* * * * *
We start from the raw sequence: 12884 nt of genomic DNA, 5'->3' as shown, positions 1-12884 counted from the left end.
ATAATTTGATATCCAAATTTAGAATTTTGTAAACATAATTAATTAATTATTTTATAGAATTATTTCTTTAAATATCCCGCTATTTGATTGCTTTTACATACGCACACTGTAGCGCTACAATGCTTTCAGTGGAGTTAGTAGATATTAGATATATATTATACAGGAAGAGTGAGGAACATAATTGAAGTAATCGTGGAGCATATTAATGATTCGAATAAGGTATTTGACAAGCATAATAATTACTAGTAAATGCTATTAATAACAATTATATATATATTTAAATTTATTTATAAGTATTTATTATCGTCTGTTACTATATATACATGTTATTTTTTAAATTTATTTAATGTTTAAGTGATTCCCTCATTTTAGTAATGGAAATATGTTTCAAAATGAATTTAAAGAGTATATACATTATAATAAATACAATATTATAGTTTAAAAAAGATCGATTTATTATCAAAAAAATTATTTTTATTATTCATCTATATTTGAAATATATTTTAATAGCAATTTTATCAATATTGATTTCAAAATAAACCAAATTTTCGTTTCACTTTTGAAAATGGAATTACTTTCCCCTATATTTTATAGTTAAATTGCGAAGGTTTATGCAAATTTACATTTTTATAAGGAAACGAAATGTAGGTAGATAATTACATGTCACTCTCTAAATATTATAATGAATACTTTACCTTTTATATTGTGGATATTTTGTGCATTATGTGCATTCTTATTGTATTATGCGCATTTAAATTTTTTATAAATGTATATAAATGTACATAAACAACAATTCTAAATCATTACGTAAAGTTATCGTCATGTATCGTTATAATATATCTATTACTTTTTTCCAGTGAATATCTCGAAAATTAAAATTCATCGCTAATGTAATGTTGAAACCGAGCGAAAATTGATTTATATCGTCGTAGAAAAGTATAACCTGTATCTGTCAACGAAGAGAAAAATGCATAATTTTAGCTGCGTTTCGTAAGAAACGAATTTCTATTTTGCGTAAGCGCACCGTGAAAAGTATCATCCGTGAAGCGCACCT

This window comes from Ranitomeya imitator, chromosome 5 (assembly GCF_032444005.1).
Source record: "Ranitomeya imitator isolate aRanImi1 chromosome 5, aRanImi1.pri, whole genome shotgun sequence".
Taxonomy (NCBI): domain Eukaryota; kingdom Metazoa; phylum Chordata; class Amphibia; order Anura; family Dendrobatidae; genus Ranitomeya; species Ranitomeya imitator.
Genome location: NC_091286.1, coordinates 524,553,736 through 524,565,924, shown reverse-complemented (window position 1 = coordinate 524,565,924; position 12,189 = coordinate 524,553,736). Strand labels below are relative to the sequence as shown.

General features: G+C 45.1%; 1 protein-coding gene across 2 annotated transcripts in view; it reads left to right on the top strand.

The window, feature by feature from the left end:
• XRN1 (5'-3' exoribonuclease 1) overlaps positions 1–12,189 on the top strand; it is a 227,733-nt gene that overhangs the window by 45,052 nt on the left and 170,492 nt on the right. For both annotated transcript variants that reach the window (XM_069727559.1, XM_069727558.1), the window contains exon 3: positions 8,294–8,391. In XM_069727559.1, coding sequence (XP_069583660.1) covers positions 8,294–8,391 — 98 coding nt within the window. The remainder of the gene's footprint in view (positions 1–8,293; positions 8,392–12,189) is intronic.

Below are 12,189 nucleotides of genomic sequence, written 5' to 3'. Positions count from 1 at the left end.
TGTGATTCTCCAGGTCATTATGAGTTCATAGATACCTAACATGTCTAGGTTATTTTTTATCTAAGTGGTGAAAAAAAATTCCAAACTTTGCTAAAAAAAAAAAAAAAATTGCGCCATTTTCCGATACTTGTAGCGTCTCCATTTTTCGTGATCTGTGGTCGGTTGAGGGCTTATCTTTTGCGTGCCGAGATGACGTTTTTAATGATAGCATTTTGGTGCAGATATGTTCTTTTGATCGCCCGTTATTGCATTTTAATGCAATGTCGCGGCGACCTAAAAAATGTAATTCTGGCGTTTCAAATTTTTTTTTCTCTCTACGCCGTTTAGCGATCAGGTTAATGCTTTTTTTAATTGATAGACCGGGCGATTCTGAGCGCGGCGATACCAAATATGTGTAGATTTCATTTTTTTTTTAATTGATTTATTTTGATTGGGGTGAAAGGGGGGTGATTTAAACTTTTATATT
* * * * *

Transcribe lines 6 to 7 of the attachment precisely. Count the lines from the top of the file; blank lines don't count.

Genome location: NC_091286.1, coordinates 524,553,736 through 524,565,924, shown reverse-complemented (window position 1 = coordinate 524,565,924; position 12,189 = coordinate 524,553,736). Strand labels below are relative to the sequence as shown.

General features: G+C 45.1%; 1 protein-coding gene across 2 annotated transcripts in view; it reads left to right on the top strand.